The border has been “like a sieve”, allowing in concerning coronavirus variants like the Indian strain, Labour said.
Shadow health secretary Jonathan Ashworth stressed the need for “secure borders” as well as a global vaccination strategy to reduce the risk of new coronavirus mutants arriving.
Boris Johnson has insisted the Government took “prompt” action to put India on the red list, but he has been dogged by questions about whether the decision was delayed because of his planned trade trip to the country in April.
The B1617.2 strain was designated as a “variant of concern” on May 7, but experts had been investigating it before then.
Against a backdrop of rising cases in India, Mr Johnson’s planned trip to see India’s prime minister Narendra Modi was repeatedly scaled back and then eventually cancelled on April 19.
On the same day, it was announced India would be added to the red list, with the effective ban on travel taking effect from April 23 – although neighbouring Bangladesh and Pakistan had been on the list since April 9.
From that date, people returning from India were required to quarantine in a hotel for 10 days.
But before then, they were able to self-isolate at home – with experts questioning how effective that was in preventing the spread of the Indian mutations.
The highly transmissible B1617.2 strain is now the dominant coronavirus in Bolton and Blackburn and its spread has threatened to throw England’s route out of lockdown off course.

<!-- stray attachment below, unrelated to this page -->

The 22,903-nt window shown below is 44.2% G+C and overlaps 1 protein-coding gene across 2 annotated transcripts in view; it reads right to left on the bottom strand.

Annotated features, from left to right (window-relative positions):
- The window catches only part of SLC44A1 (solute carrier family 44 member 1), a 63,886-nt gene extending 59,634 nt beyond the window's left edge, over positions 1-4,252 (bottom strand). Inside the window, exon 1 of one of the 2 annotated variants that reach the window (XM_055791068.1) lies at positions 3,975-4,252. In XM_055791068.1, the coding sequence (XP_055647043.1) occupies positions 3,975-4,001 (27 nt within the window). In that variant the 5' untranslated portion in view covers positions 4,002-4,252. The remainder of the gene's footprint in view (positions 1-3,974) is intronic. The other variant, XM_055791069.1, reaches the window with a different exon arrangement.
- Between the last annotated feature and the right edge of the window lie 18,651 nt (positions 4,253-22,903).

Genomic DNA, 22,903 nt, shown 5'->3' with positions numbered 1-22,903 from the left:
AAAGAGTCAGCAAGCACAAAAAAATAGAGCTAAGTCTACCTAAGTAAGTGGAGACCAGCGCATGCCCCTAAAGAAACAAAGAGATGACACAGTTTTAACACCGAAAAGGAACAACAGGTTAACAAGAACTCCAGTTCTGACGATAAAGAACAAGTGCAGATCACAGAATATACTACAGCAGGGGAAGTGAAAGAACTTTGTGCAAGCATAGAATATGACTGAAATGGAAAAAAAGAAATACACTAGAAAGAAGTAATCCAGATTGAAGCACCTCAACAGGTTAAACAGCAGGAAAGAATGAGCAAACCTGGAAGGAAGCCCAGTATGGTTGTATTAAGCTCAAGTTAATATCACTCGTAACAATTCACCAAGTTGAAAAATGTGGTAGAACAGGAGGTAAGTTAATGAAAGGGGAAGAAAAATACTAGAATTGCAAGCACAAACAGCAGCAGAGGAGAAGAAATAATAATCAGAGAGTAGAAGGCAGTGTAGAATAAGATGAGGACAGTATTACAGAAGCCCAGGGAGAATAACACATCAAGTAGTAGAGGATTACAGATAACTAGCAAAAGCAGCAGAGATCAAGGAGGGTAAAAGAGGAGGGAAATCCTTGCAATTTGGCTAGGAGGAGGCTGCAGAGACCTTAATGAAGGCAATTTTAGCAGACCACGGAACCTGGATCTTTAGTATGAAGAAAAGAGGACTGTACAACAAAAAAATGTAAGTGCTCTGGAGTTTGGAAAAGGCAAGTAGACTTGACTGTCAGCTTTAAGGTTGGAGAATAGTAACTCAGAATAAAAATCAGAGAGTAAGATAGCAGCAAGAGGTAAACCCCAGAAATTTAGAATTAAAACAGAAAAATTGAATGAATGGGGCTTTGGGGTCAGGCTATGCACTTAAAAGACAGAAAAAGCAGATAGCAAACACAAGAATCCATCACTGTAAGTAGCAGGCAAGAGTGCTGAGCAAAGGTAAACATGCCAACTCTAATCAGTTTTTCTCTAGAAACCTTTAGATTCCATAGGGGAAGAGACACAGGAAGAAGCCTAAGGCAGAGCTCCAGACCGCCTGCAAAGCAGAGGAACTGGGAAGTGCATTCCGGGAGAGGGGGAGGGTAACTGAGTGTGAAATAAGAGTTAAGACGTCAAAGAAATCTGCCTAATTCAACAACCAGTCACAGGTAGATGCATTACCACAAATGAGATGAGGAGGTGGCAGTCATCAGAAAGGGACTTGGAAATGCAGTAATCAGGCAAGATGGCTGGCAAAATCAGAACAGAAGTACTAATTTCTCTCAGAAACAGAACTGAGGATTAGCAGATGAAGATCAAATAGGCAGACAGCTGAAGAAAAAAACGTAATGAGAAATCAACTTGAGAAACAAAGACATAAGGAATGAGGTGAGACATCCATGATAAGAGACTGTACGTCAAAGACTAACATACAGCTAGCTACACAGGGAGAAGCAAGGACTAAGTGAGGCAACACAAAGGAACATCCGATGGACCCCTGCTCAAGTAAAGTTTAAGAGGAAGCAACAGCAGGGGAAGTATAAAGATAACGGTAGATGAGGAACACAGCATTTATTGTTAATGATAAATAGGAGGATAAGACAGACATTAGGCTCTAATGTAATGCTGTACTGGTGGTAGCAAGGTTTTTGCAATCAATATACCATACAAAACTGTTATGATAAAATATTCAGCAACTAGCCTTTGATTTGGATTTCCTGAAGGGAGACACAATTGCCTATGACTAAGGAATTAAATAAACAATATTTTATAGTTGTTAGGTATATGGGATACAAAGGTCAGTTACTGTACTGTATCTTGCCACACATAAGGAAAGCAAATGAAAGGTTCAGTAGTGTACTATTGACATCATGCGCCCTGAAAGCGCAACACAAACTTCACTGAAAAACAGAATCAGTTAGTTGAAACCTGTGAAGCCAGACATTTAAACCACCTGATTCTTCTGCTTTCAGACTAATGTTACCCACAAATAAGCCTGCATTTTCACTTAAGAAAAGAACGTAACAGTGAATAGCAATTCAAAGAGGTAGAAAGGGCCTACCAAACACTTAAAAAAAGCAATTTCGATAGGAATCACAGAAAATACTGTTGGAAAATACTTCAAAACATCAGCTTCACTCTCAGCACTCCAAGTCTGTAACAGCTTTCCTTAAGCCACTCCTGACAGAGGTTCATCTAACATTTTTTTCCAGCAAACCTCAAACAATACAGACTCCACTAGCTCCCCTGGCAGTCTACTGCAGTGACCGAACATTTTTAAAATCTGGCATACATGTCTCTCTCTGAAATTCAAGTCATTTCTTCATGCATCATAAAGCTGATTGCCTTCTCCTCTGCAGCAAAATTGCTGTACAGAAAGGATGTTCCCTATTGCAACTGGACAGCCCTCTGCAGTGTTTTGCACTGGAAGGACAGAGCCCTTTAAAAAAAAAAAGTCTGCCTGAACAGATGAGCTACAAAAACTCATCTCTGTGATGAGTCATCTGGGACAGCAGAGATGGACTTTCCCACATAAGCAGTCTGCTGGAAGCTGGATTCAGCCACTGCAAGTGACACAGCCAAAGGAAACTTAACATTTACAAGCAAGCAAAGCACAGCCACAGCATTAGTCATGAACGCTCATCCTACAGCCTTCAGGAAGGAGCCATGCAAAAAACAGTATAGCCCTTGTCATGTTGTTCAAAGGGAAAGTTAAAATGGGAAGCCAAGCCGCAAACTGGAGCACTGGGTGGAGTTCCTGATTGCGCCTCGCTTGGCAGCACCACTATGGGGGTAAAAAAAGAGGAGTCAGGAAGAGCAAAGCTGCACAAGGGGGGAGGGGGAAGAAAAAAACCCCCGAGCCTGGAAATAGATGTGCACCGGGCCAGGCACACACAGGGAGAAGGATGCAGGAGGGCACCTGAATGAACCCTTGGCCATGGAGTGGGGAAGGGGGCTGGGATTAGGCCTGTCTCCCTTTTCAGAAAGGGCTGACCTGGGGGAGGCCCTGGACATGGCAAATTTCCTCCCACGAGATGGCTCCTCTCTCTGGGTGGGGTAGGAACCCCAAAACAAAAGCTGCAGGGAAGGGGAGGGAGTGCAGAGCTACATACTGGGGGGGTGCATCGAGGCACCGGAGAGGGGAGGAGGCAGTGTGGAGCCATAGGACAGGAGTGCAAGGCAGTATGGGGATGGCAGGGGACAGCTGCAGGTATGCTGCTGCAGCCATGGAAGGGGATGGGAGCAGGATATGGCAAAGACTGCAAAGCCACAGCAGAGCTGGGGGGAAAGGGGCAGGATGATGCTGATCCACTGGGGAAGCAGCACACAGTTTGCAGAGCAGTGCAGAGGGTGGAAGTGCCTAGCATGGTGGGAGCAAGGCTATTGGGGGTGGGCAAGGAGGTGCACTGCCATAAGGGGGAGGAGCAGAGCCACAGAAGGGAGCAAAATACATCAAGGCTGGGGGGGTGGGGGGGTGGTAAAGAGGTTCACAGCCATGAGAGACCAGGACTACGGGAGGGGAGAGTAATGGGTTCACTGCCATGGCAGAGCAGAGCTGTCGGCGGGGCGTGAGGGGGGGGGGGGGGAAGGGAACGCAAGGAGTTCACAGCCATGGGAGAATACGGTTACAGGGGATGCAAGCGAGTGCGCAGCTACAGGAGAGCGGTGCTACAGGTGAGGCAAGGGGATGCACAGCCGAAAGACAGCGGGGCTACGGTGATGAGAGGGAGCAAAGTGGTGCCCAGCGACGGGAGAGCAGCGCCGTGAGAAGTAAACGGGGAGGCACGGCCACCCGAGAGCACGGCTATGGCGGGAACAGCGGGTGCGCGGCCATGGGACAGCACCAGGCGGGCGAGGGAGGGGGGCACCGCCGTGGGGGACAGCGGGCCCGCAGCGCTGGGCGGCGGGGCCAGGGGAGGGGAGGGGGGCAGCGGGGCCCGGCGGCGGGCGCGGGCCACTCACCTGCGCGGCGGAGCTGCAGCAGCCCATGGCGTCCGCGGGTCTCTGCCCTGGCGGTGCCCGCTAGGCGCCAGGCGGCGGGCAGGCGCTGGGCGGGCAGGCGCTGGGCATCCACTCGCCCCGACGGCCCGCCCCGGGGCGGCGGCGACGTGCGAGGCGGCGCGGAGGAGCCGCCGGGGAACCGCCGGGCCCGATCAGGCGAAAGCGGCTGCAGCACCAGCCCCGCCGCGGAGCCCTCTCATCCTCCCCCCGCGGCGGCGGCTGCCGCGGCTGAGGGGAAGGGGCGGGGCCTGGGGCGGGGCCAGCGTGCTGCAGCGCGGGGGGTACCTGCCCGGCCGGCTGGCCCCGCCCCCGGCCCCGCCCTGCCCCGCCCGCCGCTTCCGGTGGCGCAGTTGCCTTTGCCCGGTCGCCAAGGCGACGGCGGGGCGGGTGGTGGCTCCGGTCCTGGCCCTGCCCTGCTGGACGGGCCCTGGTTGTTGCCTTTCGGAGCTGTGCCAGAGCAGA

Professor Neil Ferguson, an epidemiologist at Imperial College London and a member of the Government’s Scientific Pandemic Influenza Modelling Group (SPI-M), told BBC Radio 4’s Today: “I think one thing the import of this Indian variant has shown us – everybody coming back from India had to home quarantine, had to test – is an imperfect way, it basically didn’t work.
“It’s an imperfect way of stopping viruses coming into the general community, but it probably does have some effect.”
Mr Ashworth told Sky News: “Our borders have been about as secure as a sieve throughout this crisis and it’s why we are seeing these variants bounce at us.
“There’s probably going to be more of this as well, so we have got to work internationally to bring infection rates down and make sure the world is vaccinated.
“But we have also got to have secure borders and controls as well.”
The most recent figures, covering the period between April 22 and May 5, show 7% of travellers arriving from India tested positive for coronavirus.
On Tuesday, the Prime Minister defended the Government’s actions over restrictions on Indian travel.
He told reporters: “If you look at what happened with the variant we are talking about, the so-called Indian variant, the B1617.2, India was put on the red list before this was even a variant under investigation, let alone a variant of concern.
“So we took prompt action and we will continue to take very, very draconian action in respect of all variants coming from wherever around the world.”